1. Wrap your checkbox in a label element. This will mean that even when it is hidden, you can still toggle its checked state on clicking anywhere within the label.

  2. Hide your checkbox

  3. Add a new element after the checkbox which you will style accordingly. It must appear after the checkbox so it can be selected using CSS and styled dependent on the :checked state. CSS cannot select 'backwards'.

The solution (in code)

label input {
  visibility: hidden;/* <-- Hide the default checkbox. The rest is to hide and allow tabbing, which display:none prevents */
  display: block;
  height: 0;
  width: 0;
  position: absolute;
  overflow: hidden;
}
label span {/* <-- Style the artificial checkbox */
  height: 10px;
  width: 10px;
  border: 1px solid grey;
  display: inline-block;
}
[type=checkbox]:checked + span {/* <-- Style its checked state */
  background: black;
}
<label>
  <input type='checkbox'>
  <span></span>
  Checkbox label text
</label>

Refinement (using icons)

But hey! I hear you shout. What about if I want to show a nice little tick or cross in the box? And I don't want to use background images!

Well, this is where CSS3's pseudo-elements can come into play. These support the content property which allows you to inject Unicode icons representing either state. Alternatively, you could use a third party font icon source such as font awesome (though make sure you also set the relevant font-family, e.g. to FontAwesome)

label input {
  display: none; /* Hide the default checkbox */
}

/* Style the artificial checkbox */
label span {
  height: 10px;
  width: 10px;
  border: 1px solid grey;
  display: inline-block;
  position: relative;
}

/* Style its checked state...with a ticked icon */
[type=checkbox]:checked + span:before {
  content: '\2714';
  position: absolute;
  top: -5px;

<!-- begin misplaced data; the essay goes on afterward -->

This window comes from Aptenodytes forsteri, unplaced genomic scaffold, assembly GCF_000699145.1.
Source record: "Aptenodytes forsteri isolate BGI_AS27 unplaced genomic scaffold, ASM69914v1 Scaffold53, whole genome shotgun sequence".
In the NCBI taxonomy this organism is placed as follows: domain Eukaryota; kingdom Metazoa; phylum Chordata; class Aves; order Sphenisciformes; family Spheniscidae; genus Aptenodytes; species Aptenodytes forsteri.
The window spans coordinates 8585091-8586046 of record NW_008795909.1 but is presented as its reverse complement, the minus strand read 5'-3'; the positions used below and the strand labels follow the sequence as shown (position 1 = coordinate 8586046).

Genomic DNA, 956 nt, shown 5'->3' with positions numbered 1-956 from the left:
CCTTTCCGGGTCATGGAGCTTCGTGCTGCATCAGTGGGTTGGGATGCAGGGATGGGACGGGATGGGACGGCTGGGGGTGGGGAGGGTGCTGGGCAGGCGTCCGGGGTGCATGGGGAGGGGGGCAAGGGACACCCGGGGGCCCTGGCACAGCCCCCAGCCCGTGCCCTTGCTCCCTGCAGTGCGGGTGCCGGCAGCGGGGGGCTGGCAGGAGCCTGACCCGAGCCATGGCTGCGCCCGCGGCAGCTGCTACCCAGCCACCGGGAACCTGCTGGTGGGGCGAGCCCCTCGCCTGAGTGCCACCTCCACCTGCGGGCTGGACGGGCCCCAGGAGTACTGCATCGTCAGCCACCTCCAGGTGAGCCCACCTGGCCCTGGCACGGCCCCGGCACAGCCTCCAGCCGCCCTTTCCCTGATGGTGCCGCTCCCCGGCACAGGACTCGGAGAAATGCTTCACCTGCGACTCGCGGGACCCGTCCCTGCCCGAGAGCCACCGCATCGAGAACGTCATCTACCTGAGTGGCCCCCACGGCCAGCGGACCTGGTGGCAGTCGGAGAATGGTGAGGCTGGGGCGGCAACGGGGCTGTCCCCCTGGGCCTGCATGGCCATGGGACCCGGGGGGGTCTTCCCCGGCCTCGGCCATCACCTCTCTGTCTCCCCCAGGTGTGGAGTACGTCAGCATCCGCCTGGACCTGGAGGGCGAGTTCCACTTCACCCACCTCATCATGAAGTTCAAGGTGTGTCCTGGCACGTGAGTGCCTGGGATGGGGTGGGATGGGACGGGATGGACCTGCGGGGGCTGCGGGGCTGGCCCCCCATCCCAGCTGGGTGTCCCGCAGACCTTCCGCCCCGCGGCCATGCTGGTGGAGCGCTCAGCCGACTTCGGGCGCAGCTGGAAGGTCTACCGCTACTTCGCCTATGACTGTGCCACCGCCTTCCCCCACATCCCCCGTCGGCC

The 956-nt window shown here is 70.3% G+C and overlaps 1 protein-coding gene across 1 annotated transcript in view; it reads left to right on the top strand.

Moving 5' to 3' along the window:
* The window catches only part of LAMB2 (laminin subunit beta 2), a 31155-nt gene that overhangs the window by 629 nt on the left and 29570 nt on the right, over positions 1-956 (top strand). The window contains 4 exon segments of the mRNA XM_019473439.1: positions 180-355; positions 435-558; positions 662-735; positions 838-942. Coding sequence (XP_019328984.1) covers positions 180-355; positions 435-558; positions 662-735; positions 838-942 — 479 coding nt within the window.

left: 0;
}
<label>
  <input type='checkbox'>
  <span></span>
  Checkbox label text
</label>

2019/07/17

I'd follow the advice of SW4's answer – to hide the checkbox and to cover it with a custom span, suggesting this HTML:

<label>
  <input type="checkbox">
  <span>send newsletter</span>
</label>

The wrap in label neatly allows clicking the text without the need of "for-id" attribute linking. However,

Do not hide it using visibility: hidden or display: none

It works by clicking or tapping, but that is a lame way to use checkboxes. Some people still use much more effective Tab to move focus, Space to activate, and hiding with that method disables it. If the form is long, one will save someone's wrists to use tabindex or accesskey attributes. And if you observe the system checkbox behavior, there is a decent shadow on hover. The well styled checkbox should follow this behavior.

cobberboy's answer recommends Font Awesome which is usually better than bitmap since fonts are scalable vectors. Working with the HTML above, I'd suggest these CSS rules:

  1. Hide checkboxes

     input[type="checkbox"] {
       position: absolute;
       opacity: 0;
       z-index: -1;
     }
    

    I use just negative z-index since my example uses big enough checkbox skin to cover it fully. I don't recommend left: -999px since it is not reusable in every layout. Bushan wagh's answer provides a bulletproof way to hide it and convince the browser to use tabindex, so it is a good alternative. Anyway, both is just a hack. The proper way today is appearance: none, see Joost's answer: